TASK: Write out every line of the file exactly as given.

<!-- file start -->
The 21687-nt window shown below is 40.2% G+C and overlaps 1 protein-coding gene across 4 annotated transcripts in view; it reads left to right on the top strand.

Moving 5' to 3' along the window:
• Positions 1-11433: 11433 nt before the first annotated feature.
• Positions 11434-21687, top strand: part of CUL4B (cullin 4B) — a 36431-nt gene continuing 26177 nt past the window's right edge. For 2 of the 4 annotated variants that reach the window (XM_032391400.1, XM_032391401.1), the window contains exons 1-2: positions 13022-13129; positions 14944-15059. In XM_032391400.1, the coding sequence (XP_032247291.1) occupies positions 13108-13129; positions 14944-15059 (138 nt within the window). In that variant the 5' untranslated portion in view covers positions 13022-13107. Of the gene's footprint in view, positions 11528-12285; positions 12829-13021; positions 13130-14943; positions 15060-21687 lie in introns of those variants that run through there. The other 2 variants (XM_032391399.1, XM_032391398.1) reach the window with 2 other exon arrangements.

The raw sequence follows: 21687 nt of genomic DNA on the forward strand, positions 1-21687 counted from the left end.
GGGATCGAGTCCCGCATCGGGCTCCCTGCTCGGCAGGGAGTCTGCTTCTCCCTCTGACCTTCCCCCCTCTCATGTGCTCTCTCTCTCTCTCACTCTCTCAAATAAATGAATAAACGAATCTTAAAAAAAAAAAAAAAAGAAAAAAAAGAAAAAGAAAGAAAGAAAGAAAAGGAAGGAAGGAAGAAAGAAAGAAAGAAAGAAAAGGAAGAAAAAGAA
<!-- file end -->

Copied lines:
The 21687-nt window shown below is 40.2% G+C and overlaps 1 protein-coding gene across 4 annotated transcripts in view; it reads left to right on the top strand.

Moving 5' to 3' along the window:
• Positions 1-11433: 11433 nt before the first annotated feature.
• Positions 11434-21687, top strand: part of CUL4B (cullin 4B) — a 36431-nt gene continuing 26177 nt past the window's right edge. For 2 of the 4 annotated variants that reach the window (XM_032391400.1, XM_032391401.1), the window contains exons 1-2: positions 13022-13129; positions 14944-15059. In XM_032391400.1, the coding sequence (XP_032247291.1) occupies positions 13108-13129; positions 14944-15059 (138 nt within the window). In that variant the 5' untranslated portion in view covers positions 13022-13107. Of the gene's footprint in view, positions 11528-12285; positions 12829-13021; positions 13130-14943; positions 15060-21687 lie in introns of those variants that run through there. The other 2 variants (XM_032391399.1, XM_032391398.1) reach the window with 2 other exon arrangements.

The raw sequence follows: 21687 nt of genomic DNA on the forward strand, positions 1-21687 counted from the left end.
GGGATCGAGTCCCGCATCGGGCTCCCTGCTCGGCAGGGAGTCTGCTTCTCCCTCTGACCTTCCCCCCTCTCATGTGCTCTCTCTCTCTCTCACTCTCTCAAATAAATGAATAAACGAATCTTAAAAAAAAAAAAAAAAGAAAAAAAAGAAAAAGAAAGAAAGAAAGAAAAGGAAGGAAGGAAGAAAGAAAGAAAGAAAGAAAAGGAAGAAAAAGAA